The rather broad “3D printing” is a term that actually refers to a number of different processes. In this article, we break down the plethora of different technologies that encompass 3D printing so that you come away much more informed on what goes on behind the scenes of this new technology.
- Perforated platform
- Printer filled with liquid plastic
- UV laser
- Computer to control the platform and laser
This is a method of 3D printing that includes a container filled with photopolymer resin, which is hardened by a UV light source.
This is a popular layering process that uses an ultraviolet laser and a vat of liquid curable polymer to create solid, physical objects. It was invented in 1986 by Charles Hull, who was one of the first people to achieve commercial success with this technology.
You can categorize an SLA printer into four main areas:
During this process, the layers of plastic come into contact with the laser which hardens the material.
Digital Light Processing (DLP)
DLP uses light photosensitive polymers to print 3D objects. Although similar to SLA, it uses a different light source, like arc lamps, and is generally one of the quicker 3D printing methods.
Continuous Liquid Interface Production (CLIP)
This is one of the fastest 3D printing processes and it uses Vat Photopolymerisation that is developed by Carbon.
In this 3D printing process, a small nozzle applies drops of material, building a platform by layering this material and using UV light to harden it.
You can use two materials with binder jetting: a powder base material and a liquid binder. The material is layered and bonded together by the liquid to form your 3D model. The leftover powder is cleaned at the end of this process and can be used again.
Fused Deposition Modeling (FDM)
FDM is a process that uses a plastic filament that is fed through an extrusion nozzle, with the ability to switch the flow on and off. The material is heated until it melts and can move both horizontally and vertically to build layers upon layers, which hardens as it leaves the nozzle.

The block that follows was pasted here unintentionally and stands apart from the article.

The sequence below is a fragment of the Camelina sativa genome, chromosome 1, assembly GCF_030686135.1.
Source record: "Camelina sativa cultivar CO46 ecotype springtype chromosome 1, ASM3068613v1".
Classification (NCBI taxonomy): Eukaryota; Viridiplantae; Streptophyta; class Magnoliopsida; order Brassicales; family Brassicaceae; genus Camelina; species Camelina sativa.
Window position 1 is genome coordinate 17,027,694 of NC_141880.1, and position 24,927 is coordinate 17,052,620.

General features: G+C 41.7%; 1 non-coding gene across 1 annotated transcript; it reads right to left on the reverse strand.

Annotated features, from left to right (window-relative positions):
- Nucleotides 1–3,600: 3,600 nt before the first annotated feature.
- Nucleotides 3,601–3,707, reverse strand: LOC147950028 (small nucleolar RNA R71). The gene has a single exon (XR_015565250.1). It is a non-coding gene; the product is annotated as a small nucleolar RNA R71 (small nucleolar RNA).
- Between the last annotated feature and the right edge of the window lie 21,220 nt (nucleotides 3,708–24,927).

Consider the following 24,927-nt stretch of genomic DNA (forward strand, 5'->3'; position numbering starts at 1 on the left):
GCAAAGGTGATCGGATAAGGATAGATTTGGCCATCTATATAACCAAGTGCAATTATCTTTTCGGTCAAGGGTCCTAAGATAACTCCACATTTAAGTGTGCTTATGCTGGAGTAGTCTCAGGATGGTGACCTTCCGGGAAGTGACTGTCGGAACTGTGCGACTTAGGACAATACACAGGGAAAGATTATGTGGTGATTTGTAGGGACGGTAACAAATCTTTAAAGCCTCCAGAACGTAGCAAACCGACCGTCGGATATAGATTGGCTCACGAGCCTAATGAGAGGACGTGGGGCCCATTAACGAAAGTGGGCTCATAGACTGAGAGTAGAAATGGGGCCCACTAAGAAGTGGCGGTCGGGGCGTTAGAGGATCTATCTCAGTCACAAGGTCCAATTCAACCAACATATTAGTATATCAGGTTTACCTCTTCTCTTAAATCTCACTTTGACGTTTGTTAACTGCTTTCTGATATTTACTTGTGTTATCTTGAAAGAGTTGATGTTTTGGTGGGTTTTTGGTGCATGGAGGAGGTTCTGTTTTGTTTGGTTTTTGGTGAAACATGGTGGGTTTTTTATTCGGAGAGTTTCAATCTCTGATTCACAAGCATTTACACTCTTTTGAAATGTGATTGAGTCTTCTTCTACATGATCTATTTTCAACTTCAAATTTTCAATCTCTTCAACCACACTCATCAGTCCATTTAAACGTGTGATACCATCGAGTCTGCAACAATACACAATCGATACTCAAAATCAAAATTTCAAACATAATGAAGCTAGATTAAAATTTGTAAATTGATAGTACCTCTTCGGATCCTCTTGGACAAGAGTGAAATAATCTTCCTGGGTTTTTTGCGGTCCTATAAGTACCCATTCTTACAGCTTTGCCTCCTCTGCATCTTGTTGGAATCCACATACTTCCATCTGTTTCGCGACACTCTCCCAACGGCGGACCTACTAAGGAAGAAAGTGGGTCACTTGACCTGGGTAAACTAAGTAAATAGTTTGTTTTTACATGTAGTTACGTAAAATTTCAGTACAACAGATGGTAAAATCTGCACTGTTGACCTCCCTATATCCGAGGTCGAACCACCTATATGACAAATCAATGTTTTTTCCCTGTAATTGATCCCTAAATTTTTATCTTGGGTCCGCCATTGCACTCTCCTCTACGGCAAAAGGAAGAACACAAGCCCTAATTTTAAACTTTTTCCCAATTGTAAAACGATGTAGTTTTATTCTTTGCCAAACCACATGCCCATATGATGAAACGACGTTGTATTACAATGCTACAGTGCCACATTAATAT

Fused Filament Fabrication (FFF)
FFF is pretty much the same process, only FDM is Stratasys’ trademarked version of this technology.
Powder Bed Fusion
Multi Jet Fusion (MJF)
This is when a robotically controlled arm deposits powder in layers before another arm applies a binder agent using inkjets. These also release a detailing agent on top of the binder to create a smoother finish. At the end of the process, a blast of thermal energy causes the agents to react together and bond.
Selective Laser Sintering (SLS)
The process of SLS is where a powerful laser fuses particles of powder to form a three-dimensional object. It first scans the layers (cross-sections) on the powder bed’s surface then applies a new layer of material until the model is finished.
Direct Metal Laser Sintering (DMLS)
This is very similar to SLS, but it uses metal powder, and it’s developing into a laser melting process. You can reuse any leftover powder for your next project.
Sheet lamination uses sheets of material, such as metal, paper, or a polymer of some sort, and welds them together using ultrasonic welding to build layers. It’s then CNC milled into the desired form.
In the case of paper sheets, adhesive glue is used to bond the layers and sharp blades cut it to shape.
Directed Energy Deposition
This is when 3D printing equipment is attached to a robotic arm with a nozzle attached. This deposits metal powder or wire and then a source of energy such as a laser, plasma arc, or electron beam, melts it to form a physical object.